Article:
Malware: Wading Through the Jargon
Knowing the jargon is the first step to protecting your data and your computer system so that you can concentrate on more important work or play. This is the definitive guide to all you need to know about malicious code. Malware has been with us since 1981.
One of the earliest prophetic examples, however, of the susbstantial damage that viruses could generate was recorded in 1987 when a large network (ARPANET) used by universities and the US government was infected and disrupted by a virus.
Robert Morris, son of a computer security expert for the National Security Agency, sent malicious code through ARPANET, affecting about 10% of the connected computer hosts. The code reproduced itself and filtered through network computers; consequently, the size of the files filled computers´ memories, thus disabling numerous machines.
Today 90% of computers with an Internet connection are infected by viruses, Trojans, worms, spyware and adware. But what are these? What do they do exactly? What are the risks to you and to everyone else? What can non-tech users do to learn the jargon and be armed with critical information to beat the odds and keep their computers as clean as possible?
This article is the definitive guide to learning the types of threats, their consequences and how you can combat them.
What are Viruses?
Viruses are programs or pieces of code that are designed to perform a negative operation without your permission. Viruses are usually loaded, without your knowledge, through Floppy, CD or similar devices, through networks and through the Internet. Some of these illegal operations may be harmless while others are extremely malicious and often wreak havoc across thousands of computers. Computer viruses attach themselves to other programs (usually executables) or files so they can spread from one system to another through human intervention (e.g., sending an attachment via email). At times these files may be dormant until you actually run the particular program executable.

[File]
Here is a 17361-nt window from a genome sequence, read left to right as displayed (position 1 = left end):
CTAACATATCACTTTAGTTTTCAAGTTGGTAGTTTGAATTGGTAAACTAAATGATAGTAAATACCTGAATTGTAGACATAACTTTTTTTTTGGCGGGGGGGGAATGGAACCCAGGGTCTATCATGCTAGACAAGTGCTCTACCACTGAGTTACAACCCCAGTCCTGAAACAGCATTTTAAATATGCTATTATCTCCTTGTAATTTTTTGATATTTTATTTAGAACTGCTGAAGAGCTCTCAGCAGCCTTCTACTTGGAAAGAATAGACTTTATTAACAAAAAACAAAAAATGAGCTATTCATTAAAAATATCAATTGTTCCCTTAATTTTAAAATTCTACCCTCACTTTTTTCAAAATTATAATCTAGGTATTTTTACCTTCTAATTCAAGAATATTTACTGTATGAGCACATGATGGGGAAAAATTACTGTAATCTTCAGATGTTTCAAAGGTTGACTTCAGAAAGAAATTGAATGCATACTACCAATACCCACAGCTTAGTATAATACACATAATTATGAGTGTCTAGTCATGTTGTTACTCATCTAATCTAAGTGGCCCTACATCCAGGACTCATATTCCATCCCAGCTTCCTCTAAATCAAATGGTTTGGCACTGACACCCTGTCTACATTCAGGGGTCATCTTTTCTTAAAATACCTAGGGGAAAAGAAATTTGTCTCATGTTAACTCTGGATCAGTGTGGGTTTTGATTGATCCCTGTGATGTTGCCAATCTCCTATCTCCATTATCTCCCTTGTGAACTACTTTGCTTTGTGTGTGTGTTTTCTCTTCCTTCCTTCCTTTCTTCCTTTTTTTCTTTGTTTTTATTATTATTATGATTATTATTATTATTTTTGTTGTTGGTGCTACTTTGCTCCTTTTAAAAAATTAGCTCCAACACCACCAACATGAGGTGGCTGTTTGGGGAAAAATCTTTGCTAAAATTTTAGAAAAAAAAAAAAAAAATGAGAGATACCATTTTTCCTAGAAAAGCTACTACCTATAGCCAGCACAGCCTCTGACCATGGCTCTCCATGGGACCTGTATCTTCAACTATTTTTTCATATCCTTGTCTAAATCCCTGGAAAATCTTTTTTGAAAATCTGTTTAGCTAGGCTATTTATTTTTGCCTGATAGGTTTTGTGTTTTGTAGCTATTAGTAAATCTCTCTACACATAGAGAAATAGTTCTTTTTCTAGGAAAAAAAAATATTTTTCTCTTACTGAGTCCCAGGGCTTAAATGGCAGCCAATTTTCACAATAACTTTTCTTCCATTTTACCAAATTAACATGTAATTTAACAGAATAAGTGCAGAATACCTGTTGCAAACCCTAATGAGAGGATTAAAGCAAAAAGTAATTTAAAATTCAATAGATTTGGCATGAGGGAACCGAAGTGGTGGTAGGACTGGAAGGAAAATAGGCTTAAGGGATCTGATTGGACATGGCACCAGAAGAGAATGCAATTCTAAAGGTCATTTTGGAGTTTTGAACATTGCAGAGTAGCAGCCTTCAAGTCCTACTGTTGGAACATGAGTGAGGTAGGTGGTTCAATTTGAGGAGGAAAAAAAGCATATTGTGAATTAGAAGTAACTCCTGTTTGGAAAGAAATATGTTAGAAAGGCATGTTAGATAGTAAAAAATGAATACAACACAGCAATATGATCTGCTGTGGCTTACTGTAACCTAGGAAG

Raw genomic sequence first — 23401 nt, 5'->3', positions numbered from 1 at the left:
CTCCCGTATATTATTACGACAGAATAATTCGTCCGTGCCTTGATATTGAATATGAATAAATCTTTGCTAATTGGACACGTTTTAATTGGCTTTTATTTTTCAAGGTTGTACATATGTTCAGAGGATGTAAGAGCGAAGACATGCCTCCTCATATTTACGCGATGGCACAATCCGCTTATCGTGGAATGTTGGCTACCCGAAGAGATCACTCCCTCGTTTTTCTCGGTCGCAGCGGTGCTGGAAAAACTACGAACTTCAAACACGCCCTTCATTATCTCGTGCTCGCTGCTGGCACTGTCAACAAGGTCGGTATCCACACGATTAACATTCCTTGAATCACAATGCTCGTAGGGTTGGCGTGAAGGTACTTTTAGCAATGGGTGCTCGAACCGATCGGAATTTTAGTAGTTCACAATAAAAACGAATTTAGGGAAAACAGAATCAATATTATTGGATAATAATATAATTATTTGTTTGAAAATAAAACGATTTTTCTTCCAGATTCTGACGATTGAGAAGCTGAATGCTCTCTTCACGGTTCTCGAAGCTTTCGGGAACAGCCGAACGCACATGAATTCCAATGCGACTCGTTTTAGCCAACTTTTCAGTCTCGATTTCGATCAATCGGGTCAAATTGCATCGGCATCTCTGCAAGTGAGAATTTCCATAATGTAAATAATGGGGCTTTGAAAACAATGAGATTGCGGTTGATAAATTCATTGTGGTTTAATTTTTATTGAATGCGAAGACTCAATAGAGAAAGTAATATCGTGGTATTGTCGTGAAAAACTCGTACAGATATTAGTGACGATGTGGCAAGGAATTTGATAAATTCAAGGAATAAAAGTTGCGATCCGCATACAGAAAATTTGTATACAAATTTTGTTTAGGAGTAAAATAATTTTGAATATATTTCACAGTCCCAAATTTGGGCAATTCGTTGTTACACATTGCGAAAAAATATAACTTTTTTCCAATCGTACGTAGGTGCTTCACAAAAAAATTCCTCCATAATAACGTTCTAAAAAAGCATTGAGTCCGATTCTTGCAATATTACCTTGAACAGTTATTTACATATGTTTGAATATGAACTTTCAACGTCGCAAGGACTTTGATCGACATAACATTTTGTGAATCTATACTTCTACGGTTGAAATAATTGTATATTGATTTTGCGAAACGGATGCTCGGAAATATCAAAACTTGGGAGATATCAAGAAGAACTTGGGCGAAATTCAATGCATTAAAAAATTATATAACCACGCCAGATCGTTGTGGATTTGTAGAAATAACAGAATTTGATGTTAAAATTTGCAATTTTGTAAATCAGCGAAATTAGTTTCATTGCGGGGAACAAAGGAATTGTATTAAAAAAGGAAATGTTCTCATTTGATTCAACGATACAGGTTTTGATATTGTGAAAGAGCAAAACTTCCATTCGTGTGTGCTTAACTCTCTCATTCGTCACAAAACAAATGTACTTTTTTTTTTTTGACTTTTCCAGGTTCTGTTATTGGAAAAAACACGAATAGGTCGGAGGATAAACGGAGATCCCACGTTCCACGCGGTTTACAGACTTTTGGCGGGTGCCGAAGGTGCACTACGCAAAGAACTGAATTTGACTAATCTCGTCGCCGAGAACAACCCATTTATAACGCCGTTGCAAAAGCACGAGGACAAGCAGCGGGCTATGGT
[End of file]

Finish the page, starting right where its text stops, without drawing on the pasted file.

What are Worms?
Even a simple virus may bring a system to a halt by using up all the memory on your computer. The more dangerous viruses usually transmit themselves across networks and bypass security systems. Viruses that replicate themselves and use memory but that do not attach themselves to another program are called Worms. These are a sub class of virus with the dangerous property of being able to travel without human intervention. These viruses infect other computers through a variety of ways including email. Peer-to-Peer programs (like Kazaa or e-mule) and Internet Relay Chat.
The worm Oscarbot.AY, for example, according to Panda Software, “connects to the IRC server b0dy3r.q8hell.org, joins a certain channel and waits for remote control commands to be carried out on the affected computer. These control commands include downloading and running files, update its own code and delete itself, for example”. The worm can also be instructed to spread by using AOL Instant Messenger.
The biggest danger with worms is their ability to replicate themselves within your system. The net result is that rather than your computer sending out a single virus, it could send out hundreds or thousands copies. First detected last year and still in circulation, Netsky.P, according to Panda Software, is a worm that is automatically activated when the infected email is viewed through Outlook´s Preview Pane. Netsky.P is a severe threat and exploits vulnerability in Internet Explorer which allows e-mail attachments to be run automatically. It propagates through email and peer-to-peer programs so it is considered to be highly and easily infectious. In this way your computer can infect several tens or hundreds of others.
In many cases worms consume so much system memory and/or network bandwidth causing web servers, network servers and individual systems to crash or stop responding.
What are Trojans Horses?
As the name suggests, Trojans are malicious programs that disguise themselves as a useful or benign software “tricking” recipients into opening or installing them on their systems.